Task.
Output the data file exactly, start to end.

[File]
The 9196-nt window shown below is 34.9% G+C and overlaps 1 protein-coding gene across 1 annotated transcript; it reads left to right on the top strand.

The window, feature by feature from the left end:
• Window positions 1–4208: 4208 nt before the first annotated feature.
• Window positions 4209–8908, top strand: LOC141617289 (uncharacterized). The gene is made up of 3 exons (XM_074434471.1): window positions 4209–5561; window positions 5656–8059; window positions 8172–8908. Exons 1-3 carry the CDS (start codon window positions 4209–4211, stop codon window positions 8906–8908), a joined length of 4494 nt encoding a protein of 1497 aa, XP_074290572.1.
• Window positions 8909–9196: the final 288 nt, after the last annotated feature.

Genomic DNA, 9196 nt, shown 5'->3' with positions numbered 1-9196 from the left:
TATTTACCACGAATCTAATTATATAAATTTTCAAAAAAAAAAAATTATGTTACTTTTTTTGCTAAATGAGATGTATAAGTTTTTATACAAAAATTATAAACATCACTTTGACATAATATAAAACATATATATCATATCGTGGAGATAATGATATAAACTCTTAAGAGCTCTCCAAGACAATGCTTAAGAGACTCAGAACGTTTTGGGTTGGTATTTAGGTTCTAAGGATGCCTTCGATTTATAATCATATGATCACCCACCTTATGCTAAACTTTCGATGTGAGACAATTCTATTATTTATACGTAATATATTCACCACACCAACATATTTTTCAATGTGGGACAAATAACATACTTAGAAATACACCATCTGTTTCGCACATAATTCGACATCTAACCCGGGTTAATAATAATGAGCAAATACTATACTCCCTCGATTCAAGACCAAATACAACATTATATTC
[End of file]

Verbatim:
The 9196-nt window shown below is 34.9% G+C and overlaps 1 protein-coding gene across 1 annotated transcript; it reads left to right on the top strand.

The window, feature by feature from the left end:
• Window positions 1–4208: 4208 nt before the first annotated feature.
• Window positions 4209–8908, top strand: LOC141617289 (uncharacterized). The gene is made up of 3 exons (XM_074434471.1): window positions 4209–5561; window positions 5656–8059; window positions 8172–8908. Exons 1-3 carry the CDS (start codon window positions 4209–4211, stop codon window positions 8906–8908), a joined length of 4494 nt encoding a protein of 1497 aa, XP_074290572.1.
• Window positions 8909–9196: the final 288 nt, after the last annotated feature.

Genomic DNA, 9196 nt, shown 5'->3' with positions numbered 1-9196 from the left:
TATTTACCACGAATCTAATTATATAAATTTTCAAAAAAAAAAAATTATGTTACTTTTTTTGCTAAATGAGATGTATAAGTTTTTATACAAAAATTATAAACATCACTTTGACATAATATAAAACATATATATCATATCGTGGAGATAATGATATAAACTCTTAAGAGCTCTCCAAGACAATGCTTAAGAGACTCAGAACGTTTTGGGTTGGTATTTAGGTTCTAAGGATGCCTTCGATTTATAATCATATGATCACCCACCTTATGCTAAACTTTCGATGTGAGACAATTCTATTATTTATACGTAATATATTCACCACACCAACATATTTTTCAATGTGGGACAAATAACATACTTAGAAATACACCATCTGTTTCGCACATAATTCGACATCTAACCCGGGTTAATAATAATGAGCAAATACTATACTCCCTCGATTCAAGACCAAATACAACATTATATTC